People are social animals, and most of us take cues on how to behave from other people55. As a general rule, we do not want to stick out of the crowd (or to be more precise out of our “reference networks”), and rarely express views or exhibit behaviours that fall outside of the widely held consensus. This is a big problem for vegan campaigners, because in our current culture the consumption of animal products is almost universally seen as normal, natural, necessary or even “nice” (i.e. delicious and fulfilling)56.
People in general do not regard the use of products derived from animals as wrong, because almost everyone in their social circle is using them on a daily basis, seemingly without facing any ethical difficulties. Our collective attitude towards meat and dairy consumption is reflected in a sort of a “social tautology” — most people consume animal products, because most people consume animal products57.
Therefore when we are confronted with arguments questioning our dietary habits and beliefs our unfortunate, but natural, reaction is to become defensive. We immediately look for reasons that could justify our ways, and have many different cognitive biases that we employ to our rescue58. “Everyone is doing it” may not be a strong ethical argument, but for most people it seems to be convincing enough.
It should not be surprising therefore, that despite several decades of relentless campaigning by various animal rights groups, the number of vegans and vegetarians in most western countries is still relatively low — usually below 5% of the population — and barely growing (sometimes we can find some temporary spikes in survey data but they usually don’t last long)59.
For example, in the US, where Prof. Francione is based, only around 1% of adults both self-identify as vegetarians and report never consuming meat. This percentage has not changed substantially since the mid-1990s. The percentage of adults who report not consuming any meat (including fish) on two non-consecutive 24-hour periods has grown since 2003, but still remains below 1.5%. As for the number of self-identified vegans, it is much lower than for vegetarians, and hovers around 0.5%60. While in other western countries the percentages are higher, the animal rights movement is still very far from convincing a significant number of people to ditch animal products from their diet (much less from their wardrobe or life in general).
Now, Professor Francione may be claiming that the meger results of vegan campaigns are just a consequence of a wrongly framed message the campaigners are spreading among the public. According to him, veganism is not a dietary or even a lifestyle choice, but a moral baseline, and should be presented as such. If one views veganism as a “consumer lifestyle”, one can easily choose one of many competing lifestyle models instead. Therefore, the argument goes, veganism should be presented as an ethical necessity, a bare minimum that a decent person can do for animals, and not something one can choose (or reject) for various reasons.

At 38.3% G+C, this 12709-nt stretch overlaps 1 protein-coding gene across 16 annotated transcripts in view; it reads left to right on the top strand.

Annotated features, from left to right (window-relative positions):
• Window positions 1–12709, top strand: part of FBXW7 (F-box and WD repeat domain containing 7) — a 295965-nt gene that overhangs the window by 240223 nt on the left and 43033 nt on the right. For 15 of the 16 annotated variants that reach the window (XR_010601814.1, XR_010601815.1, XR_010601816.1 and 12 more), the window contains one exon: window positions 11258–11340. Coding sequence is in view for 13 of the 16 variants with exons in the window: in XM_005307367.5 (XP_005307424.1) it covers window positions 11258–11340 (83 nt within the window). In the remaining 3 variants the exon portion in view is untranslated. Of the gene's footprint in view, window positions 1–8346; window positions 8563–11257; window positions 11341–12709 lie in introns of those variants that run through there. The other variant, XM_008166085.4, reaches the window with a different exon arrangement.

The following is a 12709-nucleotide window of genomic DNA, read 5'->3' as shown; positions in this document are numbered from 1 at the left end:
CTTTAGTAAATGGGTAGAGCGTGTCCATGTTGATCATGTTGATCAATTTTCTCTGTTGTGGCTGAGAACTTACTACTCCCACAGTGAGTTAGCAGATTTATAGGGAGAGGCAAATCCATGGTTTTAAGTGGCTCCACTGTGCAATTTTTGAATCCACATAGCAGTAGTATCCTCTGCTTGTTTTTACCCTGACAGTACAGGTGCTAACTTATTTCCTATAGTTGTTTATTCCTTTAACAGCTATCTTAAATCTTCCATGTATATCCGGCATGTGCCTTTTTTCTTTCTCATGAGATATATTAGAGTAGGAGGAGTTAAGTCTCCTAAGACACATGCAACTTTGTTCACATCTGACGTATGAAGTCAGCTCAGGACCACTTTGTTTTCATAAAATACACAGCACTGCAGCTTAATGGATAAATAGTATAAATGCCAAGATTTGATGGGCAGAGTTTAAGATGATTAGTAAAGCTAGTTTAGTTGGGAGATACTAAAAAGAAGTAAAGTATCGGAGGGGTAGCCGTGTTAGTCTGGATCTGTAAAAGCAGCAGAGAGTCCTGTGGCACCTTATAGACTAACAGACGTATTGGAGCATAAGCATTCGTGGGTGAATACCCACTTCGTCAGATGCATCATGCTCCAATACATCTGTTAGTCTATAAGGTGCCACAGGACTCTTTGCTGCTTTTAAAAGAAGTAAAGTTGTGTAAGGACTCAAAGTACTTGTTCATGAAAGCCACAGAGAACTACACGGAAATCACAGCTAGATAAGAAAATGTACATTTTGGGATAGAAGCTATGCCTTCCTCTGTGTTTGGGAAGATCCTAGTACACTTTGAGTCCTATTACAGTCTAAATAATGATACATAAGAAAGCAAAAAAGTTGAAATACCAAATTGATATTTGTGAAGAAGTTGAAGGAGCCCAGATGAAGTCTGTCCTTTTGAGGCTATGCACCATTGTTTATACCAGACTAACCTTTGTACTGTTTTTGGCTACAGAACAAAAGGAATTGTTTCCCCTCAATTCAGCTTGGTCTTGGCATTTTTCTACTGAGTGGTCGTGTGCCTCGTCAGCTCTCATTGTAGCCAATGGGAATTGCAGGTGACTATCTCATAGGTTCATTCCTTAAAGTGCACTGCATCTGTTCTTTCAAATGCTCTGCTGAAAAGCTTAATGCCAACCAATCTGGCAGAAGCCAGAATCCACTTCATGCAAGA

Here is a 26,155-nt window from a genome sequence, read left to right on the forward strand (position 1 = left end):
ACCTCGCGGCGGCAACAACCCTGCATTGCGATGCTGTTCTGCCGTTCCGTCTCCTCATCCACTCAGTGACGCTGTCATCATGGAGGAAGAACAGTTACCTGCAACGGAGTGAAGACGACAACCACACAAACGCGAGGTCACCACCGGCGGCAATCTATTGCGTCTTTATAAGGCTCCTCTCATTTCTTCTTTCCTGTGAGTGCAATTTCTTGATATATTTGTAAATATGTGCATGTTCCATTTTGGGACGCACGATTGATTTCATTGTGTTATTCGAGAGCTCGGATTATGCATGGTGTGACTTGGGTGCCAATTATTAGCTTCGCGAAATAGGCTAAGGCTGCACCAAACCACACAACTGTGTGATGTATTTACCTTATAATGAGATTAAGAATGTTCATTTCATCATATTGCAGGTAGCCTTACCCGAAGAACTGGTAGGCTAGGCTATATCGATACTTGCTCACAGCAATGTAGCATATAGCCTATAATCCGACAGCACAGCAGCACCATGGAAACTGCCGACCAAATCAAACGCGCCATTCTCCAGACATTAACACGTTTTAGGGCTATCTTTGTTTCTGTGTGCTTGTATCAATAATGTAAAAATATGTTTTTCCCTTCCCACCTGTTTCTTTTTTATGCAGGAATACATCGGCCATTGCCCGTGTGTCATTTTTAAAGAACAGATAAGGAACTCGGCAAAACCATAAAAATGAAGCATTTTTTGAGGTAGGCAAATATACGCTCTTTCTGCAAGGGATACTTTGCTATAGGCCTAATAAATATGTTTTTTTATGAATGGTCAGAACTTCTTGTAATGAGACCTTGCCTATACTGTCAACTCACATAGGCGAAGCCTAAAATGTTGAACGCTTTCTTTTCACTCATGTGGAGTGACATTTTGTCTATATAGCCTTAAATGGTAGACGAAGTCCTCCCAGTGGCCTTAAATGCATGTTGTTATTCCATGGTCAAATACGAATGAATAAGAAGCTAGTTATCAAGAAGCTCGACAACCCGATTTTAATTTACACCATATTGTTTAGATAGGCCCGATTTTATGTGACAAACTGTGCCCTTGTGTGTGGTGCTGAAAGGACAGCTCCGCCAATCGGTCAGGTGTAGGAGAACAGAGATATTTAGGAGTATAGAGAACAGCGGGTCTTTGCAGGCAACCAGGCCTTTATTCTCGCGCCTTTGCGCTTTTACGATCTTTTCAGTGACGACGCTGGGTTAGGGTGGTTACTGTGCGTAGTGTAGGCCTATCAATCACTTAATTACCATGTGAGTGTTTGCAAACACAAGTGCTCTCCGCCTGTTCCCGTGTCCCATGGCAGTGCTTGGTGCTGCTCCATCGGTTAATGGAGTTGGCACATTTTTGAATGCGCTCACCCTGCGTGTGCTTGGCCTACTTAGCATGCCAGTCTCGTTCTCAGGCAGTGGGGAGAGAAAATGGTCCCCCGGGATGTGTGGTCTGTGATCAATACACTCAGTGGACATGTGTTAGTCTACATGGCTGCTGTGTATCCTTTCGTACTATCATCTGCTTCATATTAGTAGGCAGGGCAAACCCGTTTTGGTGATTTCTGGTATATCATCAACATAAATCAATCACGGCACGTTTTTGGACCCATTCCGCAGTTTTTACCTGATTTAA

However, when tackling the problem of animal exploitation we are dealing not only with individual attitudes, but — as I noted earlier — also with social norms, that are almost universally observed and reinforced by cultural and religious traditions. Framing veganism as a purely ethical issue may make the corresponding attitude change even harder than it already is. Few people are open to rationally discuss the validity of norms and practices that have been followed for a very long time by the vast majority of their peers, and that are widely regarded as completely natural and right61. As Cristina Bicchieri notes, “if the issue being discussed is emotionally loaded, as is often the case when discussing core values and especially in cases of moral dumbfounding, where people have strong moral reactions but fail to establish any kind of principle to explain their reactions, arguing about the issue may prompt the listeners to stonewall the argument”.62
But, even if the above take is too pessimistic and individual attitude change with regard to the treatment of animals is not as difficult to achieve as suggested above, this doesn’t get us much closer to the goal of animal liberation. As animal advocates we are aiming at behavioral change. We want people not only to change how they think and feel about animal use, but also how they act in their daily lives.
A large body of careful and well replicated social research conclusively shows that personal attitudes are weak predictors of behavior63. Our choices are not based on attitude alone. In fact, often there is a clear gap between our beliefs and our behaviour. Probably the most telling example of this phenomenon was observed among ethics professors.